For stubborn blockages hook a wet/dry vac to the drain line. After the line has been sucked clean pour water into the drain to check for sludge. Some drains are equipped with an emergency float switch. This is designed to turn off the unit if the drain is clogged. If after working on a drain the air conditioner will not turn on check this.
It will be near the unit and have wires coming out of the top. The cap will pull straight out.
Inspect the evaporator coil. To do this you will need to remove the access panels. Set the screws aside in a safe place so they will not be lost. Look at the side of the coil that the air comes across first. This is where the dust will gather. Extremely dirty coils will need a professional AC tech to “pull and clean” them.
Homeowners can perform maintenance cleaning. This can be done with an aerosol coil cleaner. Simply spray the cleaner on and then rinse it off. The more advanced “in place coil clean” is done with liquid coil cleaner and either a coil rake or a stiff bristle brush.
I recommend the brush as the rakes come in different sizes and if you use the wrong one the coil will be damaged.
To clean the coils:
- Mix the liquid coil cleaner in a spray bottle with water.
- Spray the coil. The solution will start to foam.
- Carefully use the brush to clean the fins. To do this start at the top and slowly slide the brush with the fins down to the bottom.
- Rinse with clean water. When doing this keep plenty of rags handy to clean up any mess immediately.
Visibly inspect the wires and electrical parts for damage or signs of overheating. Burnt or brittle wires and components need to be replaced and the cause will need to be solved. Depending on your ability and the availability of the parts an air conditioning tech might need to be called.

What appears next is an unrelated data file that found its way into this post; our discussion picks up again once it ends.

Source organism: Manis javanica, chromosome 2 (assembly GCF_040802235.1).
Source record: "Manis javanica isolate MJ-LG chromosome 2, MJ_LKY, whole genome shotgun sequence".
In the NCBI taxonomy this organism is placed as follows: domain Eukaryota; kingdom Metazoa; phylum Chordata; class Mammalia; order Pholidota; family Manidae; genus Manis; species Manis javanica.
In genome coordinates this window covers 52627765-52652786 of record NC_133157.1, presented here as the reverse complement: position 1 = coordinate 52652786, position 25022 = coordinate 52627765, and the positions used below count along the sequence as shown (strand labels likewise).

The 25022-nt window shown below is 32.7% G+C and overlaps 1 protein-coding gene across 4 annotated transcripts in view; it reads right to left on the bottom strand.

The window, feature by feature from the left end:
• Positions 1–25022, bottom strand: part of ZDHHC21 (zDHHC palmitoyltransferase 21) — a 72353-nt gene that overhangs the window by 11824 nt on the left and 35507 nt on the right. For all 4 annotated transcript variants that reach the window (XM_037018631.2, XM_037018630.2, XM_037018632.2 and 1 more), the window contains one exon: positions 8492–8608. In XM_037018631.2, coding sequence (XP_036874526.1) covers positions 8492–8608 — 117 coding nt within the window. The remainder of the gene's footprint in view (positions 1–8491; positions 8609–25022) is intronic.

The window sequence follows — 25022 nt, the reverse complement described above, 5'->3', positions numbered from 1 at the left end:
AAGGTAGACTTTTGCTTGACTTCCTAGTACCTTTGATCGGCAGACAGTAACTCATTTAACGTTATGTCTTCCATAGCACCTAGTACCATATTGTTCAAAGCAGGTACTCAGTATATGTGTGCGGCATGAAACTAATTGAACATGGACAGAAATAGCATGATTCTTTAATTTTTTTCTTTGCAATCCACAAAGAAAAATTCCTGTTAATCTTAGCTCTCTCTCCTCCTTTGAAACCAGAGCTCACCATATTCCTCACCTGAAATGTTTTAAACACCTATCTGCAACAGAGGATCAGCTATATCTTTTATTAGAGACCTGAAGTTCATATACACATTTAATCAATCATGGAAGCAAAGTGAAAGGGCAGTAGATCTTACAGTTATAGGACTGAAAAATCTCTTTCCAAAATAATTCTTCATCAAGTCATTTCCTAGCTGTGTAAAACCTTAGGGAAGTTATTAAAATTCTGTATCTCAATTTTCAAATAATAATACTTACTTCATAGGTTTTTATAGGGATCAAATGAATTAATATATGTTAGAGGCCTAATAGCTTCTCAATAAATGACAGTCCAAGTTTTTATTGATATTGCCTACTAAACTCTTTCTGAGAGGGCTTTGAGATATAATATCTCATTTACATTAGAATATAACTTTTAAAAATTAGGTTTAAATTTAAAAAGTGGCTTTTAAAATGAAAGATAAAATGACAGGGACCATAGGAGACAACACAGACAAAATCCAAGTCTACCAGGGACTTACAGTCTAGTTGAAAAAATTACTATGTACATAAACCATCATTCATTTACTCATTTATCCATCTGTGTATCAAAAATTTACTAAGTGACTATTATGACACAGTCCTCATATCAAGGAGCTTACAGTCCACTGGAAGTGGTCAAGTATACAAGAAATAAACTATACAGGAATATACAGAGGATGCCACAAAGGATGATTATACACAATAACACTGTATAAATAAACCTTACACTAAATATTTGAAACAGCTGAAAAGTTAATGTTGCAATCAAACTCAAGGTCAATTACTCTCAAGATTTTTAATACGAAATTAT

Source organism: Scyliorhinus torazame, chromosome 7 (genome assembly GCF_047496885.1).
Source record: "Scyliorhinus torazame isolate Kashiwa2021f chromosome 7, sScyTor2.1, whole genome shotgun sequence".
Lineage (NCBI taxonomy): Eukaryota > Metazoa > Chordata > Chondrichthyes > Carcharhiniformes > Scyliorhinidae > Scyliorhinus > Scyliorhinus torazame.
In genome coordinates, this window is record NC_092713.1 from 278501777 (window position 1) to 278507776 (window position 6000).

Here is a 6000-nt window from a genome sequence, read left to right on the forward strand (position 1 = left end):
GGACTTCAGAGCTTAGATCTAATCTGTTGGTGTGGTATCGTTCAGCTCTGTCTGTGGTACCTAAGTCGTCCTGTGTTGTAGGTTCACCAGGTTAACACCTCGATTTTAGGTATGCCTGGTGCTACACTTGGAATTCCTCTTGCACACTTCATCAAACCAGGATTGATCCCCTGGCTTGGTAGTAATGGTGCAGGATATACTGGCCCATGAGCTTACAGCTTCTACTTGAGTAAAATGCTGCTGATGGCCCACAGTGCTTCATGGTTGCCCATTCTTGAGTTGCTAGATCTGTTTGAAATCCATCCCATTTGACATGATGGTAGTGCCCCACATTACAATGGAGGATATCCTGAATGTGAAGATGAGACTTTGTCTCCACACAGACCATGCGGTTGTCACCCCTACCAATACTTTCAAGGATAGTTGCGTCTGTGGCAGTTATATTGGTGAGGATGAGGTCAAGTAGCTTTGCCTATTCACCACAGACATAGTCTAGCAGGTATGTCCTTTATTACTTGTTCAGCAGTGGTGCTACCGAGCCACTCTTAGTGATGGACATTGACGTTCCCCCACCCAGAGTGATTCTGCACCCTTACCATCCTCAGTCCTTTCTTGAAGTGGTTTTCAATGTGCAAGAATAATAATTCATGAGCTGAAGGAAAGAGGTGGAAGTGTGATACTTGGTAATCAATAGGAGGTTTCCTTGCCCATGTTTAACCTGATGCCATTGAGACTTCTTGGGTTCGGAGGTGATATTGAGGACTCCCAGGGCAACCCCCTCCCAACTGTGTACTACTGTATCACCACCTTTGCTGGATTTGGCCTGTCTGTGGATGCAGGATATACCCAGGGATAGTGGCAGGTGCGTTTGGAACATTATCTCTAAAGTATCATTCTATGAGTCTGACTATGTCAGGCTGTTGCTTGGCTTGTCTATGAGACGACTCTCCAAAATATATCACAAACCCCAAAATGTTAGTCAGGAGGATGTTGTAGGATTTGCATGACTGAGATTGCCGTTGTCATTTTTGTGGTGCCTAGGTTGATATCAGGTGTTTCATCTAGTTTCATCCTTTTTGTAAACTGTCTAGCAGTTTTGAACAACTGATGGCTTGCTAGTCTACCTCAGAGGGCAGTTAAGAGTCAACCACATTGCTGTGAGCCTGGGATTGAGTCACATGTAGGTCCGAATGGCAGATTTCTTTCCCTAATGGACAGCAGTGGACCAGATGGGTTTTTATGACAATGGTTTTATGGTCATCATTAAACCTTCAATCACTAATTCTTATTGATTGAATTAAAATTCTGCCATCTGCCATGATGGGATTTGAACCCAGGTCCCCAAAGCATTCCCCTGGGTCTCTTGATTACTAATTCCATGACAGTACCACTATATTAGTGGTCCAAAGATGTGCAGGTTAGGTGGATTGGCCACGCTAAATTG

Often the cause can be found by using an amp probe as described below.
Check the fan for oil ports. These have little rubber stoppers on the fan casing. When servicing pull the plug and use a light oil. A little will go a long way.
On the front panel of the furnace will be sticker that gives the electrical data. It will show voltage and amp draws of the fan (FLA) and heating elements. When checking the system all voltage and amp draws should be less than the stated maximum. If a component is above the stated maximum then a service tech should be called for replacement.
Check the voltage at the terminal block. Turn the fan on at the thermostat. Check the amp draw at the fan. Check the amp draw at the terminal block. It should be the same as at the fan. Turn the AC on at the thermostat. The amp draw should remain the same as when the thermostat is set to the fan only.
If there is a large increase usually the heat relay is stuck on. Turn the electric heat on. The amp draw at the terminal block should equal the fan plus the heat strip rating.